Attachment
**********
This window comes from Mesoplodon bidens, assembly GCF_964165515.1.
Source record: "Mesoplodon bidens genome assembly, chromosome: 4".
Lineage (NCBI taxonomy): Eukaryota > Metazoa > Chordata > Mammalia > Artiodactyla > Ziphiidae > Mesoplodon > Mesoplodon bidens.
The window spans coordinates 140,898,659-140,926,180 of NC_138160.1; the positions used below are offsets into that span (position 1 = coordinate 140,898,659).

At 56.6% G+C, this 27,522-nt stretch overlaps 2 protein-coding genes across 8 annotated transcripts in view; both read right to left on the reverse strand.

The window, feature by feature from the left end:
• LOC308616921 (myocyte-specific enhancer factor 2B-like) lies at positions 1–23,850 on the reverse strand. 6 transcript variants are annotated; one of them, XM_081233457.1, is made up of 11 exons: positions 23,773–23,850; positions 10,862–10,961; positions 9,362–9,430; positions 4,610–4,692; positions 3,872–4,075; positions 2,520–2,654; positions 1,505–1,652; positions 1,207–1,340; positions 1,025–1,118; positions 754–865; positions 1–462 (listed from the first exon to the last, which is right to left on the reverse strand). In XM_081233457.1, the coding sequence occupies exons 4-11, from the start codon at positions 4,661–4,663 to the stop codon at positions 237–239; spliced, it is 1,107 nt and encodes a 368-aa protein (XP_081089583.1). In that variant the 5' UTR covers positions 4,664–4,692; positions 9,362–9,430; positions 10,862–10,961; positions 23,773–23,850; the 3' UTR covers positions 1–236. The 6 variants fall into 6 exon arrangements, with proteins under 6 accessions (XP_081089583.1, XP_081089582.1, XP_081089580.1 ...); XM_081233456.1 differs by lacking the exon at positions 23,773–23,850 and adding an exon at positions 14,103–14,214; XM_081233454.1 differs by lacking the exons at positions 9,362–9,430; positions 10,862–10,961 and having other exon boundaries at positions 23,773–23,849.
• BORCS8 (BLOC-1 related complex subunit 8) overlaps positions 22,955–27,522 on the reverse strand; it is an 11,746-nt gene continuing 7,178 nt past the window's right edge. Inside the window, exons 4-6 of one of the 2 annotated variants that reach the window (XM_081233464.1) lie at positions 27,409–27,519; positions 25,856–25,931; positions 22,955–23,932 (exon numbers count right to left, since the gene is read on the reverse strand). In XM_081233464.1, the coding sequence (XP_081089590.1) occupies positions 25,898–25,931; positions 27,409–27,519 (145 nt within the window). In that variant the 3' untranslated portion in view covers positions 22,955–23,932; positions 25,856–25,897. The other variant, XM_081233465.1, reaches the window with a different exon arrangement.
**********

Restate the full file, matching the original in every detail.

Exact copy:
This window comes from Mesoplodon bidens, assembly GCF_964165515.1.
Source record: "Mesoplodon bidens genome assembly, chromosome: 4".
Lineage (NCBI taxonomy): Eukaryota > Metazoa > Chordata > Mammalia > Artiodactyla > Ziphiidae > Mesoplodon > Mesoplodon bidens.
The window spans coordinates 140,898,659-140,926,180 of NC_138160.1; the positions used below are offsets into that span (position 1 = coordinate 140,898,659).

At 56.6% G+C, this 27,522-nt stretch overlaps 2 protein-coding genes across 8 annotated transcripts in view; both read right to left on the reverse strand.

The window, feature by feature from the left end:
• LOC308616921 (myocyte-specific enhancer factor 2B-like) lies at positions 1–23,850 on the reverse strand. 6 transcript variants are annotated; one of them, XM_081233457.1, is made up of 11 exons: positions 23,773–23,850; positions 10,862–10,961; positions 9,362–9,430; positions 4,610–4,692; positions 3,872–4,075; positions 2,520–2,654; positions 1,505–1,652; positions 1,207–1,340; positions 1,025–1,118; positions 754–865; positions 1–462 (listed from the first exon to the last, which is right to left on the reverse strand). In XM_081233457.1, the coding sequence occupies exons 4-11, from the start codon at positions 4,661–4,663 to the stop codon at positions 237–239; spliced, it is 1,107 nt and encodes a 368-aa protein (XP_081089583.1). In that variant the 5' UTR covers positions 4,664–4,692; positions 9,362–9,430; positions 10,862–10,961; positions 23,773–23,850; the 3' UTR covers positions 1–236. The 6 variants fall into 6 exon arrangements, with proteins under 6 accessions (XP_081089583.1, XP_081089582.1, XP_081089580.1 ...); XM_081233456.1 differs by lacking the exon at positions 23,773–23,850 and adding an exon at positions 14,103–14,214; XM_081233454.1 differs by lacking the exons at positions 9,362–9,430; positions 10,862–10,961 and having other exon boundaries at positions 23,773–23,849.
• BORCS8 (BLOC-1 related complex subunit 8) overlaps positions 22,955–27,522 on the reverse strand; it is an 11,746-nt gene continuing 7,178 nt past the window's right edge. Inside the window, exons 4-6 of one of the 2 annotated variants that reach the window (XM_081233464.1) lie at positions 27,409–27,519; positions 25,856–25,931; positions 22,955–23,932 (exon numbers count right to left, since the gene is read on the reverse strand). In XM_081233464.1, the coding sequence (XP_081089590.1) occupies positions 25,898–25,931; positions 27,409–27,519 (145 nt within the window). In that variant the 3' untranslated portion in view covers positions 22,955–23,932; positions 25,856–25,897. The other variant, XM_081233465.1, reaches the window with a different exon arrangement.